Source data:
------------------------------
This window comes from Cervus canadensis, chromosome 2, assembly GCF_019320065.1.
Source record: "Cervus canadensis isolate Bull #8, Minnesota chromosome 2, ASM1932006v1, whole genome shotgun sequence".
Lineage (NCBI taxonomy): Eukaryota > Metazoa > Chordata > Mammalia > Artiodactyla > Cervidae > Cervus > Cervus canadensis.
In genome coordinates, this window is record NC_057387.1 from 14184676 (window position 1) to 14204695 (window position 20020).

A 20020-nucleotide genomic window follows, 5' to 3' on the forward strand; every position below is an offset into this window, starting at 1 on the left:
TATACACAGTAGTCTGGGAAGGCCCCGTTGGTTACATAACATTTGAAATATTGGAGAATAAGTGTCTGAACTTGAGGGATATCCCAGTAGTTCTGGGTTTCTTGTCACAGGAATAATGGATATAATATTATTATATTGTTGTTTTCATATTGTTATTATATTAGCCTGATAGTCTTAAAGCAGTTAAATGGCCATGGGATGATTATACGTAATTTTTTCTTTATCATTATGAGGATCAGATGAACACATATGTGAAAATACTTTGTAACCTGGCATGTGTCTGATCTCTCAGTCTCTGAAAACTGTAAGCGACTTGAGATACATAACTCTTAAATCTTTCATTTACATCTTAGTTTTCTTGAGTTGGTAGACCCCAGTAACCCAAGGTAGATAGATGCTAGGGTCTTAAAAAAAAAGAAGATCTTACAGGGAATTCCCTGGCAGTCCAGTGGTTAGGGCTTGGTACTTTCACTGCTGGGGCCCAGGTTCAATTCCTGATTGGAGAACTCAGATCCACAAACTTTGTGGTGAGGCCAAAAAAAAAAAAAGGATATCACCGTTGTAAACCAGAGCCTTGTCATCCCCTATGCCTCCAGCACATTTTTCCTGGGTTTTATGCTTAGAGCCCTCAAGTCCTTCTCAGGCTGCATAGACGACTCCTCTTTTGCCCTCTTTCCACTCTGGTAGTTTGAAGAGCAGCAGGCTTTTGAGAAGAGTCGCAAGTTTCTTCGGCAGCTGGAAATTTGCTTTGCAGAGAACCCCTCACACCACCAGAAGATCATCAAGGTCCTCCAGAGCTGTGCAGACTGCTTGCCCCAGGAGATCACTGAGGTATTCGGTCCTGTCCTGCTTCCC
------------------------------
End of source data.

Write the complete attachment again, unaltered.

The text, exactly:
This window comes from Cervus canadensis, chromosome 2, assembly GCF_019320065.1.
Source record: "Cervus canadensis isolate Bull #8, Minnesota chromosome 2, ASM1932006v1, whole genome shotgun sequence".
Lineage (NCBI taxonomy): Eukaryota > Metazoa > Chordata > Mammalia > Artiodactyla > Cervidae > Cervus > Cervus canadensis.
In genome coordinates, this window is record NC_057387.1 from 14184676 (window position 1) to 14204695 (window position 20020).

A 20020-nucleotide genomic window follows, 5' to 3' on the forward strand; every position below is an offset into this window, starting at 1 on the left:
TATACACAGTAGTCTGGGAAGGCCCCGTTGGTTACATAACATTTGAAATATTGGAGAATAAGTGTCTGAACTTGAGGGATATCCCAGTAGTTCTGGGTTTCTTGTCACAGGAATAATGGATATAATATTATTATATTGTTGTTTTCATATTGTTATTATATTAGCCTGATAGTCTTAAAGCAGTTAAATGGCCATGGGATGATTATACGTAATTTTTTCTTTATCATTATGAGGATCAGATGAACACATATGTGAAAATACTTTGTAACCTGGCATGTGTCTGATCTCTCAGTCTCTGAAAACTGTAAGCGACTTGAGATACATAACTCTTAAATCTTTCATTTACATCTTAGTTTTCTTGAGTTGGTAGACCCCAGTAACCCAAGGTAGATAGATGCTAGGGTCTTAAAAAAAAAGAAGATCTTACAGGGAATTCCCTGGCAGTCCAGTGGTTAGGGCTTGGTACTTTCACTGCTGGGGCCCAGGTTCAATTCCTGATTGGAGAACTCAGATCCACAAACTTTGTGGTGAGGCCAAAAAAAAAAAAAGGATATCACCGTTGTAAACCAGAGCCTTGTCATCCCCTATGCCTCCAGCACATTTTTCCTGGGTTTTATGCTTAGAGCCCTCAAGTCCTTCTCAGGCTGCATAGACGACTCCTCTTTTGCCCTCTTTCCACTCTGGTAGTTTGAAGAGCAGCAGGCTTTTGAGAAGAGTCGCAAGTTTCTTCGGCAGCTGGAAATTTGCTTTGCAGAGAACCCCTCACACCACCAGAAGATCATCAAGGTCCTCCAGAGCTGTGCAGACTGCTTGCCCCAGGAGATCACTGAGGTATTCGGTCCTGTCCTGCTTCCC